Throughout the pandemic, reading has become a safe haven for many. We have once again partnered with The Reading Agency to support six UK-based reading groups whose members have benefited from discussing books, engaging in some much-needed escapism, and enjoying one another’s (virtual!) company despite the difficulties we’ve faced throughout the pandemic.

We are delighted to share a review from one of our six reading groups, The Femminentsa book club of five women from the same family. They created the group in early 2020 as a way to stay connected, explore imaginary worlds and discover more about each other through multiple lockdowns as they, like all of us, have been unable to see each other in person. After reading their allocated book from the shortlist, Cherie Jones’ debut novel How the One-Armed Sister Sweeps Her House, the group has reported back to us, and we can’t wait to share their enjoyment.

The novel, especially the ending, sparked some debate amongst the family: ‘We had a fierce debate about the ending; some of us found it too conveniently happy whereas others felt it was a nod to the myth that gives the book its title and the idealism was therefore deliberate.’

However, this division did not prevent them from enjoying the novel or recognising the masterful way Cherie Jones handles difficult topics, which was a recurring theme throughout their reviews. Read on to find out what they said!

‘I loved this book. So much happens in the first few chapters, that’s all completely unexpected. There was time to reflect on each character, with crucial details being teased out at just the right moments. I felt huge amounts of sympathy for Lala, even when I felt frustrated at her decisions and difficulty accepting help. This is a testament to the writing and depiction of domestic abuse; the fear and manipulation make it so much harder to leave.’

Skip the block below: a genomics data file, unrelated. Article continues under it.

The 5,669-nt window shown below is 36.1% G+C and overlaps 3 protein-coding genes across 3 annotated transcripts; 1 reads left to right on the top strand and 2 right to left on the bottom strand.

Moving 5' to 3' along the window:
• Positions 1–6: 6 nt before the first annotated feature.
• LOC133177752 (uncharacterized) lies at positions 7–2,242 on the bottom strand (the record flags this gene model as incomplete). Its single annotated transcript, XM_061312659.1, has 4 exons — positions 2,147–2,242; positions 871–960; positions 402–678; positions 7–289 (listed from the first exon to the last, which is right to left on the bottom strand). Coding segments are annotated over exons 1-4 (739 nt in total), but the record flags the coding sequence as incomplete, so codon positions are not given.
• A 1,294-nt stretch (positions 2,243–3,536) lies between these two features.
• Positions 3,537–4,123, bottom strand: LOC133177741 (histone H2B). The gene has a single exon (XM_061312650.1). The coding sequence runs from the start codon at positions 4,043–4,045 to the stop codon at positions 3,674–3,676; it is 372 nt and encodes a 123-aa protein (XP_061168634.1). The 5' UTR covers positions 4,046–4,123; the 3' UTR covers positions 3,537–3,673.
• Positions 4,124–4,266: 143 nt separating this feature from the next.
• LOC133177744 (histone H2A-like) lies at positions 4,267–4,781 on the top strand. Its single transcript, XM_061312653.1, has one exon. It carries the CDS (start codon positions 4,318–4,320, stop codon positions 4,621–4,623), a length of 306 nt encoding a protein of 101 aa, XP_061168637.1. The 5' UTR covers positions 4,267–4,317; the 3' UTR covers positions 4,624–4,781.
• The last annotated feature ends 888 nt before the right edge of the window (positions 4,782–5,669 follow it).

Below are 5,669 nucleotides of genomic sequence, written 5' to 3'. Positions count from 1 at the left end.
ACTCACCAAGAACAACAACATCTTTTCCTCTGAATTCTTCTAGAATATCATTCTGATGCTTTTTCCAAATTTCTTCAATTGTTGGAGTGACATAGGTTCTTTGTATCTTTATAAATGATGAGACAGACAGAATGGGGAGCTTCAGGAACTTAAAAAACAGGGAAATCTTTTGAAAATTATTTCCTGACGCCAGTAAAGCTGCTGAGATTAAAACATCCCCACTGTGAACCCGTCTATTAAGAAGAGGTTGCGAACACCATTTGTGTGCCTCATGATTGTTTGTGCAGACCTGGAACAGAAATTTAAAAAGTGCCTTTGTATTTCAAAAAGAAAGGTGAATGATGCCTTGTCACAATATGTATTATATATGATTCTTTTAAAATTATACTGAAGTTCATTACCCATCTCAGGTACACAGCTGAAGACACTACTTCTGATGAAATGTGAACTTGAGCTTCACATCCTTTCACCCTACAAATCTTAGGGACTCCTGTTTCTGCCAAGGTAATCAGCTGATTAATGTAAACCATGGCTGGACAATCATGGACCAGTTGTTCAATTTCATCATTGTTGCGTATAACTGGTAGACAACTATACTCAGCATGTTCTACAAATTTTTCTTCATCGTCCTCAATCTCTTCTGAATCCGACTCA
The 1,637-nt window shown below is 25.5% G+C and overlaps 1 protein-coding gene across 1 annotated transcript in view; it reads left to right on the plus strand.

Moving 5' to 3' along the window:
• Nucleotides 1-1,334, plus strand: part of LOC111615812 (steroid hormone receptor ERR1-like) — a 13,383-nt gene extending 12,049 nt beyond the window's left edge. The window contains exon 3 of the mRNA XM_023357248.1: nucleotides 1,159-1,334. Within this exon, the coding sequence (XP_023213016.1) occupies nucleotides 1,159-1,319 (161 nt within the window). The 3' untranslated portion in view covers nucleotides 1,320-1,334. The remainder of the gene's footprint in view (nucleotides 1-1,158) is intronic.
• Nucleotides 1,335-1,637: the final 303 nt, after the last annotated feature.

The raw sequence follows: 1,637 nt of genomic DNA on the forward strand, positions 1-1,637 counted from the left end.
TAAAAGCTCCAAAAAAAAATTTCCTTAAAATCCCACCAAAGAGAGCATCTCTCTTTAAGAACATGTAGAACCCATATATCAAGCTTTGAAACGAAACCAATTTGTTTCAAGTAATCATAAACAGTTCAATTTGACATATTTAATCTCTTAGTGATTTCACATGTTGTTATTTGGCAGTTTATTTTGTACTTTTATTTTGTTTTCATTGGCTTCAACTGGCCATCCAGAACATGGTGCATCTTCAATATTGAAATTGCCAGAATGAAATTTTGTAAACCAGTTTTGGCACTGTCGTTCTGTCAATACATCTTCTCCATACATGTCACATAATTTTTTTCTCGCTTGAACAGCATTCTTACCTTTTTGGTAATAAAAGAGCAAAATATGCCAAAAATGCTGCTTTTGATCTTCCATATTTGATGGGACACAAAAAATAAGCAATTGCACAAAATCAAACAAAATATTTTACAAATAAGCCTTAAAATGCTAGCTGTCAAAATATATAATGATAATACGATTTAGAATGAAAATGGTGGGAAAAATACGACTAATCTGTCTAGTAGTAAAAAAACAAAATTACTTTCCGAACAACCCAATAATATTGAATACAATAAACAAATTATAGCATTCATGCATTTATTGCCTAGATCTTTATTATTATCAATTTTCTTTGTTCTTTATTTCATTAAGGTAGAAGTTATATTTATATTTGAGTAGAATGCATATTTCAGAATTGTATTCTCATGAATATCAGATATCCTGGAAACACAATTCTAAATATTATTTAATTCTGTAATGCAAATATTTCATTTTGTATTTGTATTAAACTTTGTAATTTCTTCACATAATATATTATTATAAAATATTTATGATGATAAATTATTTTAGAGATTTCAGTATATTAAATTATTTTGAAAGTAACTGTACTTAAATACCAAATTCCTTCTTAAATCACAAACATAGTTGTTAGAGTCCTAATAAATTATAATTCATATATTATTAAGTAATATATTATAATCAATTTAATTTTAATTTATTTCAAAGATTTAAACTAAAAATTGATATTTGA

‘Cherie Jones’ sparse and devastating prose creates characters that feel so true to life – even when their lives are so different from my own. She tackles vast themes, from race to class, by focusing on the minutiae of individual experiences, actions, and reactions. The ending struck me as a nod to the mythic structure that gives the story its title – unrealistic, perhaps, but also inviting the reader to find their own meaning.’

‘Thick with pace and suspense, the plot lurches between decades and storytellers. The minimal moments of tenderness are a welcome relief. The mounting complexities and brutal scenes often make for difficult reading – further stressing the characters’ inability to escape their traumatic pasts. This is beautifully done and made for a uniquely ominous storyline about the very worst that reality and humans can be.’

‘This book took me to the darkest of places, and back into the light, over and over again. Jones made me wince, squirm, and grimace in distress in places, but this made the moments of pleasure and light even more joyful to read. That the characters could retrieve a sense of their own humanity whilst enduring such awful, ceaseless treatment, by individuals, by their community, by society, fostered a sense of much-needed relief.’

‘Cherie Jones handles the subjects of trauma, violence, and misogyny with great skill. The story is powerful – at times difficult to read – but as readers, we witness its horrors. Each of her characters reveals their truth in well-placed backstories throughout the narrative.’

We hope you enjoyed this selection of reviews from The Femminents! You can buy Cherie Jones’ How the One-Armed Sister Sweeps Her House and the other five shortlisted books from here > > >

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